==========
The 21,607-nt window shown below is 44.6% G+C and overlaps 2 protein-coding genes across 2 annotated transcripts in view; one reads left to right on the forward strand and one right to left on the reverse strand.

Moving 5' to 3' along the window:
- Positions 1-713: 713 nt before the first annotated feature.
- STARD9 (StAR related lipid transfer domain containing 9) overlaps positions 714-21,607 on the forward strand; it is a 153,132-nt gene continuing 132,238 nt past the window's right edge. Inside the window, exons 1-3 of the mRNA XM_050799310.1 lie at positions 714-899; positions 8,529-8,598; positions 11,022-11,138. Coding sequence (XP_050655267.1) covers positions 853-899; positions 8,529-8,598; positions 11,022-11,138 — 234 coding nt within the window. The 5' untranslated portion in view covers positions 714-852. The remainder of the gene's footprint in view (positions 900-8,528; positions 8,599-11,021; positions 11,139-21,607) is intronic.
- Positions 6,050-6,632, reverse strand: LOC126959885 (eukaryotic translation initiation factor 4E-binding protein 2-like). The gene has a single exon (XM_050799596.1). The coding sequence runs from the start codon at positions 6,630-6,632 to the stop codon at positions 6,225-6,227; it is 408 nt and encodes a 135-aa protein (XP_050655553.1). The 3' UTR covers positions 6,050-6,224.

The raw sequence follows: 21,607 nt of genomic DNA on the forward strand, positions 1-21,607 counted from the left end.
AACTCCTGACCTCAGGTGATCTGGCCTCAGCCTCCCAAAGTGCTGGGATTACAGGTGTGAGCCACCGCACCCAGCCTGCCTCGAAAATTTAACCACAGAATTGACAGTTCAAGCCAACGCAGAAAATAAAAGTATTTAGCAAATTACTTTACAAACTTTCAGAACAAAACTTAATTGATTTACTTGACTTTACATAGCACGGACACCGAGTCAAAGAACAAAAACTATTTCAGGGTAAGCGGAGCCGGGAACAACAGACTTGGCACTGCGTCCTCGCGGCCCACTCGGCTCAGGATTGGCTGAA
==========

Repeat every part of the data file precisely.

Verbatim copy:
The 21,607-nt window shown below is 44.6% G+C and overlaps 2 protein-coding genes across 2 annotated transcripts in view; one reads left to right on the forward strand and one right to left on the reverse strand.

Moving 5' to 3' along the window:
- Positions 1-713: 713 nt before the first annotated feature.
- STARD9 (StAR related lipid transfer domain containing 9) overlaps positions 714-21,607 on the forward strand; it is a 153,132-nt gene continuing 132,238 nt past the window's right edge. Inside the window, exons 1-3 of the mRNA XM_050799310.1 lie at positions 714-899; positions 8,529-8,598; positions 11,022-11,138. Coding sequence (XP_050655267.1) covers positions 853-899; positions 8,529-8,598; positions 11,022-11,138 — 234 coding nt within the window. The 5' untranslated portion in view covers positions 714-852. The remainder of the gene's footprint in view (positions 900-8,528; positions 8,599-11,021; positions 11,139-21,607) is intronic.
- Positions 6,050-6,632, reverse strand: LOC126959885 (eukaryotic translation initiation factor 4E-binding protein 2-like). The gene has a single exon (XM_050799596.1). The coding sequence runs from the start codon at positions 6,630-6,632 to the stop codon at positions 6,225-6,227; it is 408 nt and encodes a 135-aa protein (XP_050655553.1). The 3' UTR covers positions 6,050-6,224.

The raw sequence follows: 21,607 nt of genomic DNA on the forward strand, positions 1-21,607 counted from the left end.
AACTCCTGACCTCAGGTGATCTGGCCTCAGCCTCCCAAAGTGCTGGGATTACAGGTGTGAGCCACCGCACCCAGCCTGCCTCGAAAATTTAACCACAGAATTGACAGTTCAAGCCAACGCAGAAAATAAAAGTATTTAGCAAATTACTTTACAAACTTTCAGAACAAAACTTAATTGATTTACTTGACTTTACATAGCACGGACACCGAGTCAAAGAACAAAAACTATTTCAGGGTAAGCGGAGCCGGGAACAACAGACTTGGCACTGCGTCCTCGCGGCCCACTCGGCTCAGGATTGGCTGAA